I tried two new things this weekend. The party came across a giant alligator and decided to ambush it. Because there was talk of trap placement and such things I dug out some old battle mat that I used many years ago and set it up:
That was a fucking game changer because henceforth we played pretty much any non-trivial battle encounter with it. I was really surprised, I thought that such props were slowing down the game and making it boring. But it made the opposite effect on my players. They really got invested in the fights, they started to conceive elaborate strategies. That giant alligator was 6HD monster, 2d8 damage with a single bite and they destroyed it without taking any damage. Suddenly traps, flanking maneuvers, tactical advantage and stuff like that started happening. It was awesome!
Second new thing I tried was Hex Kit. I created some maps beforehand and revealed them to the party when they started exploring them, using fog of war:
That idea was a success as well. Players liked it, found it immersive and useful. The downside is – now if they explore a dungeon without the Hex Kit map I guess they will be disappointed. So I added to my session prep time. But seriously Hex Kit is so easy and enjoyable to use that I don't mind it that much.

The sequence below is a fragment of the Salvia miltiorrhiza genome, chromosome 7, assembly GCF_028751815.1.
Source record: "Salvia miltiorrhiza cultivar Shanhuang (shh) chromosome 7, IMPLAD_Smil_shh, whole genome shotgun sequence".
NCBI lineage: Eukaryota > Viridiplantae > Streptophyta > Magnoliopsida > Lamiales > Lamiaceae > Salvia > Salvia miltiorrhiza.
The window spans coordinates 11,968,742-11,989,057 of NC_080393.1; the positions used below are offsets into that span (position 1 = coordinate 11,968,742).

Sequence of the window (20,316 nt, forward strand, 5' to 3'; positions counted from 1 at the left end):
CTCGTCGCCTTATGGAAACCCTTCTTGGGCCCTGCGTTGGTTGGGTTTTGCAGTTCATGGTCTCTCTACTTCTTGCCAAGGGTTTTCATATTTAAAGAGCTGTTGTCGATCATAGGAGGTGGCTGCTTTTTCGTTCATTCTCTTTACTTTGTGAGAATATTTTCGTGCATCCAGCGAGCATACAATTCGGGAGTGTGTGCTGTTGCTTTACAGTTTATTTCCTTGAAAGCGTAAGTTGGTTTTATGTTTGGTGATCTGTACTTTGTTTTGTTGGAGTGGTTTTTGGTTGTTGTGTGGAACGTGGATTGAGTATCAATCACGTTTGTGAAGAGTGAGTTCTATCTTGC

* cleric leveled up
* the party mows down even the difficult monsters easily when using tactics with battle mat, so I can crank the difficulty up next session
* I made Frogport into a large, cosmopolitan city because players wanted to shop, carouse and gamble
Tuesday, May 30, 2017
Thursday, May 18, 2017
The merchant's cart lies on the side of the road, damaged and surrounded by dead bodies. Those bandits must have left in a hurry though, because they left some of the cargo behind.
Roll a d30 once or twice for robbed merchants and more times for those that were for some reason left unlooted.
1. Bag of duck or goose feathers.
2. Brand-new anvil, never used. Weight: 250 kg.
3. Bag of pipeweed.
4. Sack of flour.
5. Barrel of varnish.
6. Basket of hop cones.
7. Sack of beaver tails.
8. Barrel of salted herring.
9. Huge cheese wheel. Weight: 80 kg. Delicious.
10. Old treatise giving detailed instructions on how to train horses over a period of 214 days. Carefully wrapped in a patterned plaid. Few pages missing.
11. Bag of salt.
12. Jar of honey.
13. Unusual hat. Very large. Hideous. Powerful aristocrat who paid in advance furiously looking for it.
14. Coin pouch containing 6d20 gold pieces (counterfeit).
15. Jug of plum brandy.
16. Amphora of hippocras.
17. Spool of thin, copper thread.
18. Small chest half-full of silver ore.
19. Beautifully decorated amphora full of olive oil. The container is far more valuable than the contents.
20. Bag of glass beads.
21. d12 bottles of black spiced rum.
22. 6d6 flacons of snake oil.
23. Small, velvet lined casket. Piece of meteorite inside.
24. Sack of potatoes. Random key from the nearest dungeon hidden at the bottom.
25. Small random language to random language phrasebook.
26. Small bag full of amber. One chunk has a little sprite frozen in it.